Grimes - "Kill v. Maim"
1. "Kill v Maim" is kind of weird. Like most of the things I end up loving the most, I didn't think much the first few times I encountered it. It sounded to me like just parts piled on parts; something about the pitched-up vocals, synths and skipping beat, metal on metal didn't quite click. The way Grimes' voice flips so fast between low hurl and scratched-out scream. The scorch-and-tatter speed of it.
2. I went to see Jessica Hopper give a reading on Wednesday and it was inspiring in the best way, smart, no side-steps. She talked about intersectionality, about who she writes for, about how early on in her career she wrote "SELF-DOUBT IS POISONOUS" on an index card in glitter glue and tacked it up beside her desk just so that she'd remember. It felt good to listen.
At the end of the talk there was a Q&A, and someone asked how she dealt with the problem of explaining misogyny in music to the men she met, what she'd recommend for someone trying to figure out the best way. She sighed real hard. After twenty years of trying, she said, she was becoming more and more convinced that the only way to communicate the truth of some of the most basic experiences women have in music - as fans, as writers, as artists - was to gather up a few smart straight white men who Get It, and ask them to explain it all to their peers. No one's listening to us, she said. We know no one listens.
3. In her review of Art Angels Hopper mentions this song in particular twice. At first it is blown-out, bright, anxious; later it has a fierce anger, a casual misandry. Reading through it the first time, I wrote those last two phrases on the notepad I keep on my desk without even thinking. A reflex. My joke is always, business card, author bio, tinder profile.
4. "Oblivion," Grimes's best-known song pre-Art Angels, is about an assault. In the lyrics she's neither the victim or the attacker, or maybe she's both - looming even as she checks over her shoulder, every line. Someone could break your neck, coming up behind you always coming and you'd never have a clue. Synths that are just lovely enough to be disturbing, just creepy enough to be comforting. See you on a dark night. When you feel trapped, there is a great deal of quiet, weird power in switching sides. Slipping between subject and object.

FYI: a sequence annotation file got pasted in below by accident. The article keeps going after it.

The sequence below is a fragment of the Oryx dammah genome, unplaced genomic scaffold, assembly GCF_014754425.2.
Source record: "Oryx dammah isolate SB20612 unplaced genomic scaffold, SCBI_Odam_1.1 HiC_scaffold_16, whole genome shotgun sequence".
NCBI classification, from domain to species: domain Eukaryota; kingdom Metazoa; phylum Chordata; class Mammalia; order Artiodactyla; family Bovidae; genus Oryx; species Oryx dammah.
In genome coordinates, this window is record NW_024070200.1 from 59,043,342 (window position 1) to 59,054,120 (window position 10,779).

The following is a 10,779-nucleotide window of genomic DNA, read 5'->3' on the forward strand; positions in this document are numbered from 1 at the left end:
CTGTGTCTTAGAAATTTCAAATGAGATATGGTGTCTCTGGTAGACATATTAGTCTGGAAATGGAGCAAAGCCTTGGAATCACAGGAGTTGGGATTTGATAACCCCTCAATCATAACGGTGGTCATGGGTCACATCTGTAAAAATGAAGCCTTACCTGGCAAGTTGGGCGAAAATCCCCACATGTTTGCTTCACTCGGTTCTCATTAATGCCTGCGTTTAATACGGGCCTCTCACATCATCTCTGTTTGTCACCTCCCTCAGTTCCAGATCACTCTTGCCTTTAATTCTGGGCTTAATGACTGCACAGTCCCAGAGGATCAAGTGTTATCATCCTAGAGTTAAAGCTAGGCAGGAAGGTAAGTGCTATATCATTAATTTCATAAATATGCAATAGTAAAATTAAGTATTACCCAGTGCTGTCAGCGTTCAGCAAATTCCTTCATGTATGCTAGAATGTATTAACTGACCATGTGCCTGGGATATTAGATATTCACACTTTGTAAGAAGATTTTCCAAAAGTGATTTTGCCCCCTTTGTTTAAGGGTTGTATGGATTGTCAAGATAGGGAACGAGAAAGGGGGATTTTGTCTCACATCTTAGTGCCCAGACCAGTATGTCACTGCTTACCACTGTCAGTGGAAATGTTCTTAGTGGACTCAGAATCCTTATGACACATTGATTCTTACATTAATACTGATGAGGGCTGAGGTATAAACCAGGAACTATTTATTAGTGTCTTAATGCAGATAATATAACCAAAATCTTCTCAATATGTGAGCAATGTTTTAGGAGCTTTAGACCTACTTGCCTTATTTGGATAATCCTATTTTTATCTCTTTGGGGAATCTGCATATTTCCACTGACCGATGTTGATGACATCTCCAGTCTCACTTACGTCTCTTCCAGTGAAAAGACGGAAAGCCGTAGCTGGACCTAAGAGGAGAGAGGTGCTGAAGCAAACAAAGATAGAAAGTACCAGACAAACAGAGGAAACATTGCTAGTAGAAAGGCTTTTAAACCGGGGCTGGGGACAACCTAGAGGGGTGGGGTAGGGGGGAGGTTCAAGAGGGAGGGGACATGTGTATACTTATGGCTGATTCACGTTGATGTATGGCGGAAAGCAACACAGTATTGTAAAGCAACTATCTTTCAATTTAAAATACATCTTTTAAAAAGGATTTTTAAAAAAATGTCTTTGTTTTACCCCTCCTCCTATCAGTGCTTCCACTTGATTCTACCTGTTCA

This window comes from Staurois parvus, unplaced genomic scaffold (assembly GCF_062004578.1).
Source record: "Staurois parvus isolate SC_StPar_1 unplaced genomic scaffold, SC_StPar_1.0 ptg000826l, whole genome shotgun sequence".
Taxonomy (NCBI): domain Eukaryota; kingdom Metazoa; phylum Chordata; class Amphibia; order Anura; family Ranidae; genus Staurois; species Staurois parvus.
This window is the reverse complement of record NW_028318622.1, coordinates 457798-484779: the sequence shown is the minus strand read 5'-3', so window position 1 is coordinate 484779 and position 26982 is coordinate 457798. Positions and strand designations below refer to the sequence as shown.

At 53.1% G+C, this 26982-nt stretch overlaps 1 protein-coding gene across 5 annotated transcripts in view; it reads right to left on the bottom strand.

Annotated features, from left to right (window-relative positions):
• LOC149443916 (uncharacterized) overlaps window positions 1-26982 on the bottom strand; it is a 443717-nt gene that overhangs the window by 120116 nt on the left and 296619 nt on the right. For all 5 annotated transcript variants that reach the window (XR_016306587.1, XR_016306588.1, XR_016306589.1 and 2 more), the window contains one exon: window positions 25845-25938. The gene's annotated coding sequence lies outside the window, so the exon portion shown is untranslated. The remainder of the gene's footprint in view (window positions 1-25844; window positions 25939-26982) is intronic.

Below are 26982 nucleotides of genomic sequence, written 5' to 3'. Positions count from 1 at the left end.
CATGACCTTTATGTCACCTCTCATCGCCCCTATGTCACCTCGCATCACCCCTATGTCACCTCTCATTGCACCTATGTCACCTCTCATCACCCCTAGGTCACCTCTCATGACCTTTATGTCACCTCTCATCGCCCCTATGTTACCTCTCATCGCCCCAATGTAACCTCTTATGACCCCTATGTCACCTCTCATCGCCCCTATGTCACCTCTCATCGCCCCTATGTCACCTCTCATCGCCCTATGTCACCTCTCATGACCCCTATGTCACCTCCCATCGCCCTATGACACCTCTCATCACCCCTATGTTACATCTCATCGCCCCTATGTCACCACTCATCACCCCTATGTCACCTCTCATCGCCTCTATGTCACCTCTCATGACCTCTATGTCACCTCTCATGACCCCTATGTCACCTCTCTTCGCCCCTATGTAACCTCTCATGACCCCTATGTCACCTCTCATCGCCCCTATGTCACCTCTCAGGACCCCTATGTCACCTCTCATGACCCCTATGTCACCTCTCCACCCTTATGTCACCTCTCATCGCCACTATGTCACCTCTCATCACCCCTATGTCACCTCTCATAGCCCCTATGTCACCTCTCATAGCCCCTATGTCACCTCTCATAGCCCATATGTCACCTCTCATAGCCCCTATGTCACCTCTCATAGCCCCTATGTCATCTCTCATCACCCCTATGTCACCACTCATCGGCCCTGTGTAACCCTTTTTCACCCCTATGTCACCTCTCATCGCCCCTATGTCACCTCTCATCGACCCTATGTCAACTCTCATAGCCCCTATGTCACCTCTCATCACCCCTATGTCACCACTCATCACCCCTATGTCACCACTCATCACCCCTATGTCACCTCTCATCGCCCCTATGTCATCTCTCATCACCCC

5. As for "Kill v. Maim," it finally clicked for me a few days ago. I was on the treadmill at the gym, and it came on, and suddenly I was running so fucking fast. No warning, no reason. I felt like I was trying to escape my own body, like the song was pulling me out of me. Bright and hot and furious.
6. The part of the song I love most isn't the hilarious, weird earworm/mantra are you going to the party are you going to the show?; it's not Boucher insisting she won't behave, nor is it the way her voice's rapidcycling speed and pitch add their own thesis-worthy set of subtextual meanings to the whole deal. It's not the cheerleader chorus. It's the cascade that comes after. 'Cause I'm only a man, and I do what I can. Half-mocking, half-earnest. Subject, object, all at once.
7. Hopper mentioned in her talk that she'd been proud of her Grimes review, which praises Claire Boucher highly for being a feminist pop auteur who does everything herself, until she realized something. After I wrote it, she said, I started thinking, well then what am I saying about women who don't do all of that stuff themselves?
One of the most difficult and necessary parts of becoming a good artist, writer or person, is learning to balance the belief that SELF-DOUBT IS POISON with the understanding that you are probably wrong about a lot of shit and that you need to be ready and willing to listen, to change your mind all the time.
It's very difficult to do this under any circumstances, but when the world reads you first and foremost as Not A Man, the prospect of trying to disentangle the mess of intent and implication that defines every single interaction you have with the outside world can be so exhausting that sometimes, instead of going to that show or talking to that stranger or pitching to that editor or putting that song up or answering that message you're just like, fuck it, where's my sound-proof chamber?
8. I have spent countless hours of my life in classrooms, offices, bars, beds, trying to describe this double bind to men who will never be interested in understanding it. The second you're aware of your difference, every interaction grows this new labyrinthine aspect: Am I being treated like this because this person doesn't like me, or because he doesn't like what I am? How do I sound out the difference? Double down or back off, lean into it or walk away? Do I believe myself? How angry do I need to be, or pretend I'm not, to get through this whole thing unscathed? To be okay? To be good?
When Hopper said that thing about how no one listens to women, you could hear this little shudder of disappointment and unhappiness shifting through the room. I felt those things too. But there was something else. The idea that I could be forgiven for turning away from the work of trying to make a certain type of man listen to me, for turning a little further toward other kinds of work, felt good. Like permission. A kind of relief I wish I didn't want.
[buy Art Angels + The First Collection of Criticism by a Living Female Rock Critic]